Yes, you can pet the cat. And with the Animal Whisperer skill you can also recruit the cat—plus the razorback boar, mountain goat, and cyborg chicken. As you level up you'll unlock perks that make your pets more damaging and resilient, but you'll never be able to take direct control of them. They'll charge into battle on their own initiative after the enemy turn, and while a stunning headbutt from a goat saved my hide a couple of times, I also spent a lot of time chasing that goat around using up suture kits, medic packs, and healing darts because the dopey creature charged someone it shouldn't have.

It's callous, but if you're going to go the Animal Whisperer route, the best way to play is to let your more fragile animals die rather than reloading a save every single time one kicks the bucket. There are plenty of opportunities to recruit more, and you can only have two critters per Animal Whisperer anyway. If you're too soft-hearted to play this way, Animal Whisperer probably isn't for you.

(Image credit: inXile Entertainment)

Fire can be unfriendly 

Though you can toggle it as you like, friendly fire is turned off by default in the regular faithful second-from-the-bottom normal difficulty. That's great for shotgun shooters, who can blast out cones of damage without having to worry about the rest of the party. 

If you start a fire it's still going to burn your nearby buddies, however, so be careful with explosives, Molotov cocktails, barrels that happen to be red, flamethrowers, bullets aimed at fuel tanks on the back of bad guys who also have flamethrowers, pigs with dynamite strapped to them, and all of the many other ways you start fires in this extremely flammable post-apocalypse. It may be tempting since—like all elemental damage—fire damage ignores armor, but that also counts for the friends you're cooking.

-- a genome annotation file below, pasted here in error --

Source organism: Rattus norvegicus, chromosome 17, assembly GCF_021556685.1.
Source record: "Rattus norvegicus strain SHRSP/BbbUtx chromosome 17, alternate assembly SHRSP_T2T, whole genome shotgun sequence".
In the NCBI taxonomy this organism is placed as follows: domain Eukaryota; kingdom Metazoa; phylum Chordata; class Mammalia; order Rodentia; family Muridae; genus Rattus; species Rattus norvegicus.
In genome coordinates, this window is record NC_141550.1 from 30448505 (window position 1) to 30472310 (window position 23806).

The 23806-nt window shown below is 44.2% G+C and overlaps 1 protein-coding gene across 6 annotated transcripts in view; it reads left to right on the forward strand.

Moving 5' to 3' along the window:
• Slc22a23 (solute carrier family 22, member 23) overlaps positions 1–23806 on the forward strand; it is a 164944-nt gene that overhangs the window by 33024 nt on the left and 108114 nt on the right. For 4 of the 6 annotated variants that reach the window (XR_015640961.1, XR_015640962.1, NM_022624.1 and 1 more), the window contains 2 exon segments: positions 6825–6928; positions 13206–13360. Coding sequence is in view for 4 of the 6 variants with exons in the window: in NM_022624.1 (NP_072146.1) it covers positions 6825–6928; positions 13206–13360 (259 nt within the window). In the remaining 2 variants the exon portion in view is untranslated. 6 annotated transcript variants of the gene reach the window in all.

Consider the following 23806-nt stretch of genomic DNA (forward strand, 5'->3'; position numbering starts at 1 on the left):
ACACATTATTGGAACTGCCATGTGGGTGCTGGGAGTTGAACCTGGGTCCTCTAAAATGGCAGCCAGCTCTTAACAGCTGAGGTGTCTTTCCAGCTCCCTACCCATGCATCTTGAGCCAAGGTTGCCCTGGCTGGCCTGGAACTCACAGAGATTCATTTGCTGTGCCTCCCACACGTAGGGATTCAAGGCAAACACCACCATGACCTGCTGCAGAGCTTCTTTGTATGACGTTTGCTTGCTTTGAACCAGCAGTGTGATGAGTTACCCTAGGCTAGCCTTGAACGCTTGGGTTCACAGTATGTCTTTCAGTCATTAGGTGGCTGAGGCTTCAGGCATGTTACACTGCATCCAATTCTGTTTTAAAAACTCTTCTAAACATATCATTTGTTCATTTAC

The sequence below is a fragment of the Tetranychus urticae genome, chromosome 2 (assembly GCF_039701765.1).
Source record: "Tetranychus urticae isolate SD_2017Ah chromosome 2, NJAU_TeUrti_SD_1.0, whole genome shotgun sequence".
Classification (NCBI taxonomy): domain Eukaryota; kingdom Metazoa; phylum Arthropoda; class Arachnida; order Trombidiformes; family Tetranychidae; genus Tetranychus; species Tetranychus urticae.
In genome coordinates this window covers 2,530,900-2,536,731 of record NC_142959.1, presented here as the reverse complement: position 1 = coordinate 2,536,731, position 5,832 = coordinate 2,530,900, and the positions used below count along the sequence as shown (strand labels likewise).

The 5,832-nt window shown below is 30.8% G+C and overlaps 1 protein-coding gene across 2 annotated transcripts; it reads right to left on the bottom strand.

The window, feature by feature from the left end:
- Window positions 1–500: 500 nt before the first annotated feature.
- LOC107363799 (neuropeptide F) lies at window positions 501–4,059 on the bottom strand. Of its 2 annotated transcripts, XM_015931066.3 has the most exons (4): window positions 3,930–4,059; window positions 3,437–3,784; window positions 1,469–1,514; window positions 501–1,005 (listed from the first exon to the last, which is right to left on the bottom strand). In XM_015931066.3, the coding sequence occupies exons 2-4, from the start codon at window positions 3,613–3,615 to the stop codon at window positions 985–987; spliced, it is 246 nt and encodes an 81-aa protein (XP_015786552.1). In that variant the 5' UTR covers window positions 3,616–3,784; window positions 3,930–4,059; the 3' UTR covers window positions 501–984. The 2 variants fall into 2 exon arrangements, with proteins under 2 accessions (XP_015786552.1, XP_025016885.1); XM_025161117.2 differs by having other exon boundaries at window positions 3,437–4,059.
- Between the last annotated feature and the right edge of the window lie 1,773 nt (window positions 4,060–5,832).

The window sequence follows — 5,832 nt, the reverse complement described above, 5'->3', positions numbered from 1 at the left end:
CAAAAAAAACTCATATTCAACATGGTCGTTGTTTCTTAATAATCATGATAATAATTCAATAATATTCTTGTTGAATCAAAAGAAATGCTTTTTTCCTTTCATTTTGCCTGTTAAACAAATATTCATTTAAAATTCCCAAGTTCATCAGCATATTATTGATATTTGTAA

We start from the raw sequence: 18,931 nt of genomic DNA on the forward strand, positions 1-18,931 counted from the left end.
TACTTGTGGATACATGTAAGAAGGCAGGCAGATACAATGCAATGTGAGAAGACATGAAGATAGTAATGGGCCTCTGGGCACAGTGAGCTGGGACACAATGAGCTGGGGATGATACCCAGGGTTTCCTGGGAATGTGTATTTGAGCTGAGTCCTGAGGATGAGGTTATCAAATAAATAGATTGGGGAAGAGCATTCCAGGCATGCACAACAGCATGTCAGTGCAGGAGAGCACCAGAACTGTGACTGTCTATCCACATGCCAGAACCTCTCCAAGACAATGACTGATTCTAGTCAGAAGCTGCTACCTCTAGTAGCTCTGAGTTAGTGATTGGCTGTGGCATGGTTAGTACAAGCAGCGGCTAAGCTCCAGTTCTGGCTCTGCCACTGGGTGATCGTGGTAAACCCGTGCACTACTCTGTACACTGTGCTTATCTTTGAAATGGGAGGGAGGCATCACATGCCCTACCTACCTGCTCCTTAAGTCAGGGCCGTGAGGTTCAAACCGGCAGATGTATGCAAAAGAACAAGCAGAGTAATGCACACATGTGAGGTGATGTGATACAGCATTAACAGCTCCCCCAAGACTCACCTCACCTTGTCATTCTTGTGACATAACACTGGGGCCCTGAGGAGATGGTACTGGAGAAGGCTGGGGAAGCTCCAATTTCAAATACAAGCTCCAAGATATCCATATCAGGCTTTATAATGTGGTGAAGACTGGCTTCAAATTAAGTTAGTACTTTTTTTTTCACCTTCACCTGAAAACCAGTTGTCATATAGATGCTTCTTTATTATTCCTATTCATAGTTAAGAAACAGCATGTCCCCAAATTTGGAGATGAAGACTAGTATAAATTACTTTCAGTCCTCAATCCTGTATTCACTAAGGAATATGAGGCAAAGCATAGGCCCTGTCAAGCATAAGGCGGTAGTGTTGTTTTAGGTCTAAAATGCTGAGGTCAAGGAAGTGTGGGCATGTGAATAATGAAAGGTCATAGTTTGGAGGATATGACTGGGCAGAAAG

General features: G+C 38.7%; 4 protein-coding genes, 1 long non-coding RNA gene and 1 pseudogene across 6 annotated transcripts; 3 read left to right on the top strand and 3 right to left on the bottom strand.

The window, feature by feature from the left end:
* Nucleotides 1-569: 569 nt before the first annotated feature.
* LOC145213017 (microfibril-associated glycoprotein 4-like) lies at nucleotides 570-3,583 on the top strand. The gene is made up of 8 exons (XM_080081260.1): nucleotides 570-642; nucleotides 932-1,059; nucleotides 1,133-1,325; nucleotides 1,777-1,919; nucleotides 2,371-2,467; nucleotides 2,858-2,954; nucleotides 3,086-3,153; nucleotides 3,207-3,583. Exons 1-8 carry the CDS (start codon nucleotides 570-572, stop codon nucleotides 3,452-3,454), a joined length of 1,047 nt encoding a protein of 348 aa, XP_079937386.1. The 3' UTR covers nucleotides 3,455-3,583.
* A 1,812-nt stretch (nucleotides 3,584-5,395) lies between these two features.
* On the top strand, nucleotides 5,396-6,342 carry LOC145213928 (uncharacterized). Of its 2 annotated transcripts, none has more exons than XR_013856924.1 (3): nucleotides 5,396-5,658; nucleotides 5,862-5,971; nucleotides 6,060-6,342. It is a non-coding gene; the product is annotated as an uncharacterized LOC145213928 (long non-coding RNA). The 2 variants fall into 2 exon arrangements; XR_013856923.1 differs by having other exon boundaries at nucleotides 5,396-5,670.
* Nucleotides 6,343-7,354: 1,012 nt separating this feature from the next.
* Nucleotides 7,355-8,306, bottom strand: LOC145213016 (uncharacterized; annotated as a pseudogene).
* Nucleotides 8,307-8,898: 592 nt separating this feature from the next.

Jody Macgregor
Weekend/AU Editor

Jody's first computer was a Commodore 64, so he remembers having to use a code wheel to play Pool of Radiance. A former music journalist who interviewed everyone from Giorgio Moroder to Trent Reznor, Jody also co-hosted Australia's first radio show about videogames, Zed Games. He's written for Rock Paper Shotgun, The Big Issue, GamesRadar, Zam, Glixel, Five Out of Ten Magazine, and Playboy.com, whose cheques with the bunny logo made for fun conversations at the bank. Jody's first article for PC Gamer was about the audio of Alien Isolation, published in 2015, and since then he's written about why Silent Hill belongs on PC, why Recettear: An Item Shop's Tale is the best fantasy shopkeeper tycoon game, and how weird Lost Ark can get. Jody edited PC Gamer Indie from 2017 to 2018, and he eventually lived up to his promise to play every Warhammer videogame.